Skip to main content

RIP Australian cricket

There's no hiding behind the facts. Australia have been completely outplayed by England in this Ashes series, an England side that aren't best in the world either.

The best thing Cricket Australia can do now is give the current team a finale in Sydney, push Ricky Ponting and Simon Katich into Test retirement and commit to a plan to be ready for the 2013 Ashes. They must look further than next summer or the next series - the depth of players currently isn't there in Australia, they need to start sweeping out the dead wood who consistently underperform - Michael Clarke, Mitchell Johnson etc and not let them back into the Test XI unless they show sustained form at a lower level, above and beyond their rivals. Phil Hughes is to be stamped 'NTPFAA' (Never To Play For Australia Again), his technique is far too flawed for international cricket.

A sustained period of success and the attraction of Twenty20 cricket has damaged Australia's cricketing future. Massaging the ego of Ricky Ponting, one of the game's best batsmen of all-time but a very average captain, has also hurt the country dearly. Giving him the opportunity to lose the Ashes three times shows the selectors have no balls.

Arrogance, flawed techniques and impatience have allowed a handy, but not exceptional England side to dominate Australia. Some of the dismissals have been due to sheer quality from the English bowlers, but not many. The majority have just been down to inferior decision making, a symptom of losing the focus required for the longer version of the game.

There should be a lot of changes in the Australian set-up after this series, from the administrators and selectors, down to the players, and then once they make their bed, they should lie in it, and commit to a programme. This may mean sacrificing series against India or South Africa in order to deveop our best squad long-term. If that's the case, then so be it. There's no point bringing in new blood, then chucking them out after two matches. They must be given some time to consolidate if they have some sustained form at first-class level in Australia.

It could be a long wait for Australian success again, it might have to be painful for a few years before we have a settled and clear best XI again.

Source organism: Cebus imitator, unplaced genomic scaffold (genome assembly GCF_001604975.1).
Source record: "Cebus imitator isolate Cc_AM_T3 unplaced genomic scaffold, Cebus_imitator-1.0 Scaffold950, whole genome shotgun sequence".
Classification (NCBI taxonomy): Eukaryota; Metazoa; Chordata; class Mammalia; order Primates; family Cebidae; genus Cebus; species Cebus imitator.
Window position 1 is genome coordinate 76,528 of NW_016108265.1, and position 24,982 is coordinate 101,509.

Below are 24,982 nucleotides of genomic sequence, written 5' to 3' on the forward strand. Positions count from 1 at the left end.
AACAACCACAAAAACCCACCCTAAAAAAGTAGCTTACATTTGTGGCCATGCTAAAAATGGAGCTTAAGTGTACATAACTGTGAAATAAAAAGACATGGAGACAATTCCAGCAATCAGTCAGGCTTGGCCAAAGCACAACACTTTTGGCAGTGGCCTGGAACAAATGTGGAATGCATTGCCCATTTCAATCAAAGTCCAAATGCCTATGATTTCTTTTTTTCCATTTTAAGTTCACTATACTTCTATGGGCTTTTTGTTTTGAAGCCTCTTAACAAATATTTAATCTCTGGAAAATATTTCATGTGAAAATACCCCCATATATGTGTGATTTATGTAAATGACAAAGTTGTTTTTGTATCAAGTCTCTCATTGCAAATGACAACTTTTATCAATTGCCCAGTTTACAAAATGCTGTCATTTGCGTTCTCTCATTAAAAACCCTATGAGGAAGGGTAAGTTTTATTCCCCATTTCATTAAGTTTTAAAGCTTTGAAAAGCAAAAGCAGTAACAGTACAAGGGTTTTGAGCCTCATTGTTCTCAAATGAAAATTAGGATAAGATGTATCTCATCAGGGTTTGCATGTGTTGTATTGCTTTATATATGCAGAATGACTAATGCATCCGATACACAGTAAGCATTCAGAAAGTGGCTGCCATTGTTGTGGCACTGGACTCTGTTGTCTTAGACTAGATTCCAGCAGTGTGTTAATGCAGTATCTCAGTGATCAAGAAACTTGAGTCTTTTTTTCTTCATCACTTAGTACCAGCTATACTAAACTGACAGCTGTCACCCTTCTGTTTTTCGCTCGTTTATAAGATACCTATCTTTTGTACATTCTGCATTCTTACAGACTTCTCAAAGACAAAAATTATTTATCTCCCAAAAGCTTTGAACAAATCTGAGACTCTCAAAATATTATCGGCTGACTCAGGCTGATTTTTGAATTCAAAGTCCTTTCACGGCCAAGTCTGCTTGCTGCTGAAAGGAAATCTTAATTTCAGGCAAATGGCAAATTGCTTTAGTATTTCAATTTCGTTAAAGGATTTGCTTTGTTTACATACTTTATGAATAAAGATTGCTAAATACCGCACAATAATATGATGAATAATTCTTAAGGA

Comments

Post a Comment

Thanks for your comments, but if you're a spammer, you've just wasted your time - it won't get posted.

Popular posts from this blog

lay the field - my favourite racing strategy

Dabbling with laying the field in-running at various prices today, not just one price, but several in the same race. Got several matched in the previous race at Brighton, then this race came along at Nottingham. Such a long straight at Nottingham makes punters often over-react and think the finish line is closer than it actually is. As you can see by the number of bets matched, there was plenty of volatility in this in-play market. It's rare you'll get a complete wipe-out with one horse getting matched at all levels, but it can happen, so don't give yourself too much risk...

Racing has a Ponzi scheme - and the fallout will be enormous

When the term 'Ponzi scheme' is mentioned these days, the names Bernard Madoff and Allen Stanford instantly spring to mind. The pair of them ran multi-billion dollar frauds (US$60bn and $8bn respectively) that destroyed the lives of thousands of investors who had put their life savings into a 'wonderful' investment strategy. How so many people were sucked into the scheme is baffling to those on the outside. The lifestyle, the sales pitch, the success stories of the early investors - I suppose it all adds up.

So where does this link to racing you ask? A prominent Australian 'racing identity' this week has been reported to have lost access to a bank account with punters' club funds of $194m in it. Firstly - is there a worse term for anyone to be labelled with that 'racing identity'? It ALWAYS ends up meaning shonky crook! Secondly - who the hell has a punters' club with an active bankroll in the tens of millions? It simply can't be done.

The…

damage control when trading goals

When trades go bad, some people will say cut your losses immediately, others will recommend having a bit of patience as events tend to level out (i.e. games with two goals in the first 10 mins never end up with 18 goals in 90 minutes). This is something I like to do on certain matches.

Background:
1. You've backed Under 2.5 goals, trying to nick a few ticks at a time as the clock ticks.
2. You've been caught out by a goal.
3. The market has gone sharply against you.

On this particular match from a couple of weeks ago, there was an early goal (sixth minute) before I got involved. The period immediately after an early goal regularly shows a sharp drop in the Under price, so I was trying to capitalise on that. But Watford then scored again after 14 minutes. The Back price I took (3.95) was now out to 12 - I could close out for a big loss (not my style) or wait and wait for the price to come back to somewhere I could close out for minimal damage. But at 2-0 after 15 minutes, it w…